Alex Tanguay didn't waste a lot of time establishing himself as a top offensive player when he joined the Avalanche as a rookie in 1999-2000. And he maintained that reputation over the course of six seasons with the team, consistently putting points on the board and helping to win important games.
For his steady stream of points, his great chemistry with his teammates and, most importantly, his brilliant performance in the 2001 Stanley Cup Finals, Alex Tanguay cruises easily into the top half of the Top 19 Avalanche Players Of All Time.
Tanguay showed impressive potential early on. In 1995-96, at the age of 15, he scored 63 points in 44 games with the Cap-de-Madeleine Estacades in his home province of Quebec. Upon his arrival in the major junior ranks, he showed that this offensive prowess was no fluke. In two seasons as a member of the Halifax Mooseheads (QMJHL), Tanguay scored 153 points in 121 games, including 74 goals and a spot on the 1997 QMJHL All-Rookie Team. He also made an appearance at the World Junior Championships in 1998, playing for Canada, and scored three points, but Canada lost to Russia in the first round of the medal tournament, ending a five-year gold medal streak for the Great White North.
The Colorado Avalanche had four picks in the first round of the 1998 Entry Draft, and of those, Tanguay was the first one, picked 12th overall. He was also the best out of a pretty decent crew that also included Robyn Regehr, Scott Parker and Martin Skoula. While the Avs should have picked Simon Gagne and Scott Gomez over two of those three, it could have been worse. At any rate, Tanguay went 12th and proved to be a great pick.
He played one more season in Halifax (31 games, 61 points) and then moved up to the Hershey Bears, a former AHL affiliate of the Avalanche. Alex played only five games in the minor leagues though, because he made the Avs out of training camp in 1999-20 at the age of 20. Immediately he became the top line left winger, playing with both Joe Sakic and Peter Forsberg depending on the line setups at the time.
Tanguay's rookie season was superb. 17 goals and 34 assists for 51 points overall in 76 games, including five goals on the power play. Unfortunately, though his debut was impressive (the best ever for an Avalanche rookie until Paul Stastny showed up), Alex was consistently overlooked by the NHL. He was not named to the All-Rookie Team (Gagne was picked for LW) and he also wasn't named as a finalist for the Calder Trophy, despite having the second-highest point total of any rookie in the league. (Seriously, Mike York as a finalist? Really?) Scott Gomez won the award for his 70-point scorapalooza that year, and Tanguay had to content himself with a team record and not much else.
If it's any consolation, Tanguay has since proven to be the best player out of his rookie class, having outscored every other player by a significant margin (save Gomez) .
Also a consolation: Alex Tanguay's stellar sophomore season. All Avalanche fans know how amazing the 2000-01 season was, and Tanguay was a huge contributor to that success. During the regular season, he scored 77 points in 82 games, including 27 goals and a shooting percentage of .20.
But the playoffs were where he truly came into his own. During "Mission 16W," as the team called their crusade to get Ray Bourque a Stanley Cup, Tanguay had 21 points in 23 games, including two game-winners.
One of those game-winners came at the most critical possible time, during game seven of the Stanley Cup Finals against the New Jersey Devils. Tanguay opened the scoring with a turn-around wrist shot to the left of Martin Brodeur early in the first period. His second goal, the eventual clinching tally, was amazing. Joe Sakic streaked in from the left of Brodeur on a 2-on-1 break began by a bouncing outlet pass from Adam Foote. Sakic launched a quick wrister but Brodeur made the save. The rebound, however, was fat and juicy, and landed right on the tape of Tanguay. Losing his balance, he managed a quick shot from Brodeur's right, finding the net before he slid into the boards. The Can exploded and the Avs went on to win the game (and the Cup), 3-1. Ray Bourque loves him some Tanguay, no doubt.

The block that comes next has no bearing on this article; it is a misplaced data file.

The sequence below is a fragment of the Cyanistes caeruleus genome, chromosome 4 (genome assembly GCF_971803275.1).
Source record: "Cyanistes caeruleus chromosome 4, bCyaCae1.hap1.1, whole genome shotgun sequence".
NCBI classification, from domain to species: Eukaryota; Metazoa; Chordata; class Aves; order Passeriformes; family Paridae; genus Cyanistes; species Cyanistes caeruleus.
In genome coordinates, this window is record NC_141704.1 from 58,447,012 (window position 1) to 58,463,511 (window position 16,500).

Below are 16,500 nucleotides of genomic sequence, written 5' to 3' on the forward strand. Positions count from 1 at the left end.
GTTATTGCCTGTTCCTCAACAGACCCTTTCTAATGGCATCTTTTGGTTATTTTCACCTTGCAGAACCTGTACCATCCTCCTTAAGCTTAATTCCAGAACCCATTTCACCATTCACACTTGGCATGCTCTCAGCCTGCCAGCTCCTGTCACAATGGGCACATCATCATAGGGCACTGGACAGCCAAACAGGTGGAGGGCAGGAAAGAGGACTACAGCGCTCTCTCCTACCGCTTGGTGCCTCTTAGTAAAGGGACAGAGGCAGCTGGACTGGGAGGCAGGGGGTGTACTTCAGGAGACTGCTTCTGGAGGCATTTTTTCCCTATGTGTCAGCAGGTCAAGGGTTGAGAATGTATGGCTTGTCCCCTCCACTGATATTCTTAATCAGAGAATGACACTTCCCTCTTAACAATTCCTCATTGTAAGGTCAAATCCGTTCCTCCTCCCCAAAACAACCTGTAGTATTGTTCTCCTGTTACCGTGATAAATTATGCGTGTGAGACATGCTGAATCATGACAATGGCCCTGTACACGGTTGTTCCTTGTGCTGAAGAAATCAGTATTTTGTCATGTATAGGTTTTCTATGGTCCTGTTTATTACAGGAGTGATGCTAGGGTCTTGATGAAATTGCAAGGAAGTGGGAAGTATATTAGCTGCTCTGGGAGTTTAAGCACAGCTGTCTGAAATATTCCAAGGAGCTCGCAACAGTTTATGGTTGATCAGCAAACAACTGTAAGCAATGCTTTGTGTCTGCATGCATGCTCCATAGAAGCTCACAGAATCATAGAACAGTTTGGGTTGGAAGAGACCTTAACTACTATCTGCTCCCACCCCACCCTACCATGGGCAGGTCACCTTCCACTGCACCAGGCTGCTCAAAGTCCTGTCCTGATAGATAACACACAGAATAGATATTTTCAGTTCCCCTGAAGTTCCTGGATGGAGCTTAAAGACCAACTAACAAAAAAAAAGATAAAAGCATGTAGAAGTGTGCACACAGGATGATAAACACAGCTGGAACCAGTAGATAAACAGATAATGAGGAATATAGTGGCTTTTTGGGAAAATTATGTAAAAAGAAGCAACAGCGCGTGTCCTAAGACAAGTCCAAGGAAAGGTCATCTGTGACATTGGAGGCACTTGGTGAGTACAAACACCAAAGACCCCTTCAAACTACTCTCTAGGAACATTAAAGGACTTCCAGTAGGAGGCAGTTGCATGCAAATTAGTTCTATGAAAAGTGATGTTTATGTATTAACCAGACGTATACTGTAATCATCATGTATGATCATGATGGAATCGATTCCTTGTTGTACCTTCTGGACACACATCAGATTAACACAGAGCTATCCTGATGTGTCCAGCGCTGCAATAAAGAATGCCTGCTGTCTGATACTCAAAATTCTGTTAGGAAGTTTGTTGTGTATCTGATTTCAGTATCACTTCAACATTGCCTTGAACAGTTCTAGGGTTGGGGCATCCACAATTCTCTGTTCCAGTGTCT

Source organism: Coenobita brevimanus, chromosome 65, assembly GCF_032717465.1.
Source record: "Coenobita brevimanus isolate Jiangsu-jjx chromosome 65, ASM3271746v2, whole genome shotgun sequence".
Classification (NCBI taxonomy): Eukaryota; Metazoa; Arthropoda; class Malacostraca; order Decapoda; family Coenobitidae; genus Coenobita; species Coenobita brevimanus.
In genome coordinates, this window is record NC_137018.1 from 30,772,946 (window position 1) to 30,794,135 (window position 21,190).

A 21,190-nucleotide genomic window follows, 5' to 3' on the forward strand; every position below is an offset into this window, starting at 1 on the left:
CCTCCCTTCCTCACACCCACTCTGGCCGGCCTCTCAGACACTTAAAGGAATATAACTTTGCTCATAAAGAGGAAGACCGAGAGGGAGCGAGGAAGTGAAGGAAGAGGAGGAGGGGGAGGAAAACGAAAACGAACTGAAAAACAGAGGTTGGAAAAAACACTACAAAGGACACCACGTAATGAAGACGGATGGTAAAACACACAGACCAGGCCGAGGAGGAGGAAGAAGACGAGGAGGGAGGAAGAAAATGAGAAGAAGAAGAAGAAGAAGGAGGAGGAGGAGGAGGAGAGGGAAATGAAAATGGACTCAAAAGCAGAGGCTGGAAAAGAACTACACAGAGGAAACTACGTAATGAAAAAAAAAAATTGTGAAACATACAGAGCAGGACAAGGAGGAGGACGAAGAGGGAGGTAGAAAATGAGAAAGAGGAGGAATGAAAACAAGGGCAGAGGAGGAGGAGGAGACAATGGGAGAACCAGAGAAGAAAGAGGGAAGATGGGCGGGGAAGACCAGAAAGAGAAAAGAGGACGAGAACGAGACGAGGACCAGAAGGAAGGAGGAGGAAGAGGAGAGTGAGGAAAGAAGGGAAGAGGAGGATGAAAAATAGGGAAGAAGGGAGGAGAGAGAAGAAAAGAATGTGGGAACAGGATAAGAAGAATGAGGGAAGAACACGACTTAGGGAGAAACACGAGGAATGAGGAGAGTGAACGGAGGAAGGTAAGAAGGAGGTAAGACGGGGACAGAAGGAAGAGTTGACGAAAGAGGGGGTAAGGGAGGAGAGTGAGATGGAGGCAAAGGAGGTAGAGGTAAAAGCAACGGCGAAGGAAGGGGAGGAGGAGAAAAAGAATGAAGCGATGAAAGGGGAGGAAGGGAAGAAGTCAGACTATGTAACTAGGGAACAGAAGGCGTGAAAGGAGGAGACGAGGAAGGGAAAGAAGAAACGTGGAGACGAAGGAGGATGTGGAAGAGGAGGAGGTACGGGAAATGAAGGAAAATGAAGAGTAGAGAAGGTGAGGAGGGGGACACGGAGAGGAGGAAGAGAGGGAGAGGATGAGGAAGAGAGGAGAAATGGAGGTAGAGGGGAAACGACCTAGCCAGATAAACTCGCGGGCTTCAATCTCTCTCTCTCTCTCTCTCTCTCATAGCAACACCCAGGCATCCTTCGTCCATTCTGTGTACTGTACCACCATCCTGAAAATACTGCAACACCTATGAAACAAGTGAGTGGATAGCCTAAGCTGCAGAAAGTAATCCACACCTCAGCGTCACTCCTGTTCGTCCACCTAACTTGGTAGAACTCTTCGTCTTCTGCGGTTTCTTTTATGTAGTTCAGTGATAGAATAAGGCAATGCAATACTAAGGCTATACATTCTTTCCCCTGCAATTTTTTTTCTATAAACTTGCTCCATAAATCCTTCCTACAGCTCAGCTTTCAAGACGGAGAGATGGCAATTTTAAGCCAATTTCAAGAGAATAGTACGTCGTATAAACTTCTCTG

(Hint: You'll see this clip again on the Top 19 list)
Tanguay had a sub-par year in 2001-02, however, scoring only 48 points in 70 games. The Avs struggled offensively in general that year, and were shown the door by the Red Wings in the playoffs.
In 2002-03, it was back to business. While Peter Forsberg was busy winning the Hart Trophy and Milan Hejduk was busy scoring 50 goals, Alex Tanguay was the steady winger setting them up, ending the year with 26 goals and 41 assists in 82 games, the last year in which he played a full season.
Tanguay would stick around for two more years, scoring 79 and 78 points respectively, and maintaining a scoring percentage better than a point-per-game. Unfortunately, Pierre Lacroix's obsession with sending talent to the Flames caught up to him, and in the summer of 2006 Tanguay was shipped off to Calgary for defenseman Jordan Leopold, who has never missed a game in his career. Oh wait.
After two years with the Flames (one good, one bad), Tanguay is now playing for the Montreal Canadiens, no doubt a dream for the Quebec native.
Alex Tanguay wasn't the best forward on the Avalanche when he played in Colorado, or the fastest, or the flashiest. That's a tough feat for anyone playing alongside Peter Forsberg, Milan Hejduk and Joe Sakic. But Tanguay was consistent, and put up points and helped win games. He symbolized, at least for a while, a new, youthful side to a team of all-star veterans that was beginning to show its age.
Though he's long gone now, Alex Tanguay remains an honored member of the Top 19 Avs of All Time.
[Highest rating: 6. Lowest rating: 13. Average score: 9.75]
Alex Tanguay at Hockey-Reference.com